374  inhibiting or embarrassing position: to Paul Gorman, Music Week, 26 September 1995; fellow pirates: Interview, September 1995; weren’t any good: Jones, 394; over-coherent: Dominic Wells DB/Eno interview, Q, January 1995; archive of strange sounds: Witter interview tape, 4 October 1995.

375  3 March 1994: journal entry was part of the David Bowie Is exhibit; blindingly orgiastic: Ray Gun, October 1995; entirely different spin: to Chris Roberts, Ikon, October 1995; had to do with the art world: to Melinda Newman, Billboard, 19 August 1995; bootlegged: details on the development of Leon, its bootlegging and the assessment of its bootlegger are per Gabrels to CO, August 2018. By the early 2010s, the “I Am With Name” suite was circulating in full, while the other two suites only existed as fragments on various bootlegs. When I began writing blog entries about Leon in January 2013, a mysterious figure (who has never emailed me again, at least via that same address) contacted me and sent me the full three “suites,” with the caveat that I could not share them with anyone, nor post audio excerpts of them on the blog. While this was a bit cheeky for someone sharing pilfered goods, I upheld my end of the deal—the subsequent leaking of the three “full’ suites wasn’t my doing.

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379  incredibly boring: Billboard, 19 August 1995 (“because we did all our recording in Switzerland, it’s about ‘Day One: went skiing, looked at mountain, looked at lake Day Two: bought fromage’”); what the lyric contentafter the fact: Gabrels email to Nicholas Greco, 25 January 2000; cut up the tape: Jones, 397; all based on me: Ray Gun, October 1995; great skeleton…around in 1995: Music Week, 26 August 1995.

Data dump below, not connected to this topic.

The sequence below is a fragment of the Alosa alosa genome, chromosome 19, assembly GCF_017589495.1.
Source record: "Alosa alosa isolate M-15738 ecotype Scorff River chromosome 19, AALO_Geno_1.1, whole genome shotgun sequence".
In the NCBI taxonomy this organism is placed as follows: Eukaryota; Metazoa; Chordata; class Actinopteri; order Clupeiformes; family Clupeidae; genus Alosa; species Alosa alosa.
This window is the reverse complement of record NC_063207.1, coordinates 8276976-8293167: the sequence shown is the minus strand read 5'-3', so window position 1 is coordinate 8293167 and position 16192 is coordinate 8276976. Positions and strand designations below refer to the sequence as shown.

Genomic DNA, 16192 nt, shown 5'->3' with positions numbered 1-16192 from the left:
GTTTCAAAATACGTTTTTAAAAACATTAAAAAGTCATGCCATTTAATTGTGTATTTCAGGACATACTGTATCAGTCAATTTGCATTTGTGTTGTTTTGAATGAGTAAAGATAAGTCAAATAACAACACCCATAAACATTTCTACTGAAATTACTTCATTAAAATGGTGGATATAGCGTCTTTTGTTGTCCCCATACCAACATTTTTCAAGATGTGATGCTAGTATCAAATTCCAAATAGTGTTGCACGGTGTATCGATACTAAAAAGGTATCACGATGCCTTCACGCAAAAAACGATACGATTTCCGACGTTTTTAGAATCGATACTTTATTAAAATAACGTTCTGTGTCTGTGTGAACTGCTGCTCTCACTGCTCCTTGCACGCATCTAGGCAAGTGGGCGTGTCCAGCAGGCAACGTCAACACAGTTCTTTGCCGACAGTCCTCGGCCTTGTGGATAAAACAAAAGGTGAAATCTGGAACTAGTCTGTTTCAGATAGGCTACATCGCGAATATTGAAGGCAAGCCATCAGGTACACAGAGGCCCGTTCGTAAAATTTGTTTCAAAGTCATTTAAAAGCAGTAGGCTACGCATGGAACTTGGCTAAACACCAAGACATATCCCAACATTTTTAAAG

380  Adler: another likely reference is to Albert Adler, founder of the individual psychology school; fragmented kind of state: Ray Gun, October 1995.

381  wants to be God: 2003 interview with Koenig; Baby Grace’s voice…that kind of man each time: Humo, 5 December 1995.

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382 Blair Witch Project: “I really wanted to give it a chance but I completely lost interest around fifteen minutes in. Iman was far more objective and felt that without all the hype it would have worked for her a lot better and that there was ‘the kernel of a good idea in there’. Nuts!!” (Bowie web journal, 16 August 1999); Charrington: From Bowie’s interview with George Petros and Steven Blush, Seconds, August/September 1995. S: Do I detect a character from 1984 lurking on your new album? B: Not intentionally. The guy who rents the room… A-ha – Catshriek! Yes, the guy who owns the store in 1984. That’s a little bit of him, I thought. It is very much. A very English character, he’s almost the stereotypical shop owner. 1984’s dystopian imagery has always played a role in your music. It has, indeed. I think it comes out of my background. For those of us born in South London, you always felt you were in 1984. That’s the kind of gloom and immovable society that a lot of us felt we grew up in.”